New Jersey Division of Gaming Enforcement Director (DGE) David Rebuck on Tuesday offered his blunt assessment of the NFL’s characterization of the state of sports betting in the U.S.: “Nonsense.”
The NFL’s stance, voiced again at a House of Representatives hearing on Sept. 27, was that states legalizing sports wagering are now engaging in a “regulatory race to the bottom,” which Rebuck called “fear mongering” and “nonsense.”
Rebuck’s remarks came during a Global Gaming Expo (G2E) panel in Las Vegas alongside Pennsylvania’s Susan Hensel, Director of Licensing for the state’s gaming control board, and Matthew Morgan, Director of Gaming Affairs for the Chickasaw Nation. Rebuck’s criticism focused in part on the “integrity fee” as well as Major League Baseball’s and the NBA’s efforts at compelling lawmakers to require state-licensed sportsbooks to use “official league data” for grading wagers, which he framed as fundamentally anti-business, and a mandate that New Jersey unequivocally will not implement.
New Jersey’s Top Regulator Bats Down Pro Sports League’s Effort for Sports Betting ‘Official League Data’ State Requirement
Checking out a discussion on how states and tribes will be preparing for sports betting. Panel includes NJ head regulator David Rebuck. #G2E2018 pic.twitter.com/AAIonJa2mb
— Sports Handle (@sports_handle) October 9, 2018
Rebuck’s and the New Jersey DGE’s stance is important given (a) the state’s tireless efforts in challenging the 1992 federal ban (PASPA) on full-fledged wagering outside Nevada — ruled unconstitutional in May by the U.S. Supreme Court — and (b) because active sports betting operations are now testing the state’s regulatory approach to sports betting. Many other states like Ohio and Kentucky are in information-gathering modes at this time.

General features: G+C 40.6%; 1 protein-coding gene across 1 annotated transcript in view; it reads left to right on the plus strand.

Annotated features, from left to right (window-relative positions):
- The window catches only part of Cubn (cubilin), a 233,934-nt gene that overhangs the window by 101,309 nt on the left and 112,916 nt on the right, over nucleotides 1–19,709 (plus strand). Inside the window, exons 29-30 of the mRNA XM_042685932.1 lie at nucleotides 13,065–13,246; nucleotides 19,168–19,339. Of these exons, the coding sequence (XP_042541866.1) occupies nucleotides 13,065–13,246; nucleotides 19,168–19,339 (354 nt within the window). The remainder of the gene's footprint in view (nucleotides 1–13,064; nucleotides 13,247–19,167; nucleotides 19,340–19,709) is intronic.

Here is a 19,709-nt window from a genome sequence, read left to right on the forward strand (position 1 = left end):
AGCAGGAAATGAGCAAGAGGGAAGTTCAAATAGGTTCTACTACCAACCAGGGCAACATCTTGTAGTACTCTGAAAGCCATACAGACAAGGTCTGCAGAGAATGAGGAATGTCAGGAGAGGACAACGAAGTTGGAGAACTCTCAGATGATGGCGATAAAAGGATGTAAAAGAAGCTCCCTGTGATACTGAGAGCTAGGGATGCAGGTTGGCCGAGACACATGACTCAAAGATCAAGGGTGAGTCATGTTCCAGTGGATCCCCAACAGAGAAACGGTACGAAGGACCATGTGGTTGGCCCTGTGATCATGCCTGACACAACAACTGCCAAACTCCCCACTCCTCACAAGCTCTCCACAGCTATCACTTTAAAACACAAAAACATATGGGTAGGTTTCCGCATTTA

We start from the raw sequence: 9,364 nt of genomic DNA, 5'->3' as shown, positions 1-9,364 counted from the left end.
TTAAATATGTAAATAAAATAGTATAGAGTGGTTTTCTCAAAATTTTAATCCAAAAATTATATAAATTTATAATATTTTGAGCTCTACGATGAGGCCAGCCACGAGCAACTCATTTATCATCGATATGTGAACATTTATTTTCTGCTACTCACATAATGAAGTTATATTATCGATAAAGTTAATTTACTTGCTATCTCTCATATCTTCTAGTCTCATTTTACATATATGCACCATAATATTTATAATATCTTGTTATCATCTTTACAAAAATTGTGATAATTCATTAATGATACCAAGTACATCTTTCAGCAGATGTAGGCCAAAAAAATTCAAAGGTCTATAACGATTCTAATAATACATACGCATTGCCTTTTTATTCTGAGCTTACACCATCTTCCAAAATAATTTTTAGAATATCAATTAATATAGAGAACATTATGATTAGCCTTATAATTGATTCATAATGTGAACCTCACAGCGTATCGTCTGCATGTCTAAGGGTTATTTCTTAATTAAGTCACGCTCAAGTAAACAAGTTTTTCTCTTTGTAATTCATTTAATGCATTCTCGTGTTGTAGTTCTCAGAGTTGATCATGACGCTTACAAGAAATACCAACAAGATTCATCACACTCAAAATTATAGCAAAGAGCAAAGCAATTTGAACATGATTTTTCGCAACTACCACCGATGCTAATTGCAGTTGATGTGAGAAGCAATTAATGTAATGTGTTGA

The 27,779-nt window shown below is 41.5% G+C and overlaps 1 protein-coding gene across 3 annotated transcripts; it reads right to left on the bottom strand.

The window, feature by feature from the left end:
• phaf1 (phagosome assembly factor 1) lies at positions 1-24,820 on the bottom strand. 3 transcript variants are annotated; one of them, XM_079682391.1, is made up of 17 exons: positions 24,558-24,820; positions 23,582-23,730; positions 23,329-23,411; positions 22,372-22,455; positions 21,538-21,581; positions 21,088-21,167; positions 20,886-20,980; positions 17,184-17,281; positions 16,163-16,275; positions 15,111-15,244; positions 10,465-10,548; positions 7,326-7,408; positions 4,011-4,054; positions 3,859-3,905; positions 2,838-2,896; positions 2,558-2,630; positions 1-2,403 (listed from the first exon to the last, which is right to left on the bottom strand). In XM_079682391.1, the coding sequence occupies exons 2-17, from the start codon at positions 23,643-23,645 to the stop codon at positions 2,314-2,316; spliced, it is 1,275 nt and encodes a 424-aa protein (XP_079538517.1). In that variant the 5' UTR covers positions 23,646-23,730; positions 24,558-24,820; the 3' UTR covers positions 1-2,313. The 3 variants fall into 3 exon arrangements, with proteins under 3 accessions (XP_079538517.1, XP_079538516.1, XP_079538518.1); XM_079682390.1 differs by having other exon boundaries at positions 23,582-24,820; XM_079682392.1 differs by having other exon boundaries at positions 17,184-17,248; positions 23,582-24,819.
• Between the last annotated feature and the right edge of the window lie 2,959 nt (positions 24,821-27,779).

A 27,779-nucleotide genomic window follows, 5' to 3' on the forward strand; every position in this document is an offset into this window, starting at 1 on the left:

One month after the fall of PASPA, a law sponsored and weaponized by the sports leagues that long opposed sports wagering in the U.S., New Jersey passed its sports betting enabling legislation. The DGE then began licensing its casinos to offer betting in accordance with regulations. The regs were largely prepared in advance in anticipation of a SCOTUS victory. Now, the leagues are engaged in a well-financed and widespread lobbying effort aimed at capturing any revenue opportunity they can find.
“The leagues have been unsuccessful in all seven states so far” in their attempts to convince lawmakers to require sportsbooks to pony up the ‘integrity fee.’ “It was bad marketing effort on their part,” Rebuck added.
MLB exec says “it blows my mind” that casinos figure “yeah, we can get our data from some guy in a garage watching the game on TV” rather than buy official league data #G2E2018 #SportsBiz
— John Brennan (@BergenBrennan) October 10, 2018
NBA commissioner Adam Silver has conceded that state lawmakers have not been receptive to the integrity fee idea. Put simply, the fee, initially cast as states helping leagues to cover “integrity monitoring” expenses in a legal sports betting climate, has morphed into just calling it a royalty. Silver, MLB commissioner Rob Manfred and NHL commissioner Gary Bettman have explicitly stated that the leagues deserve such a cut because sportsbooks offer wagers on their leagues’ games. So far this has not moved any state to grant the request. Nevada in its rich history of legal betting has never paid a dime in such a fashion.
The Data Battlefront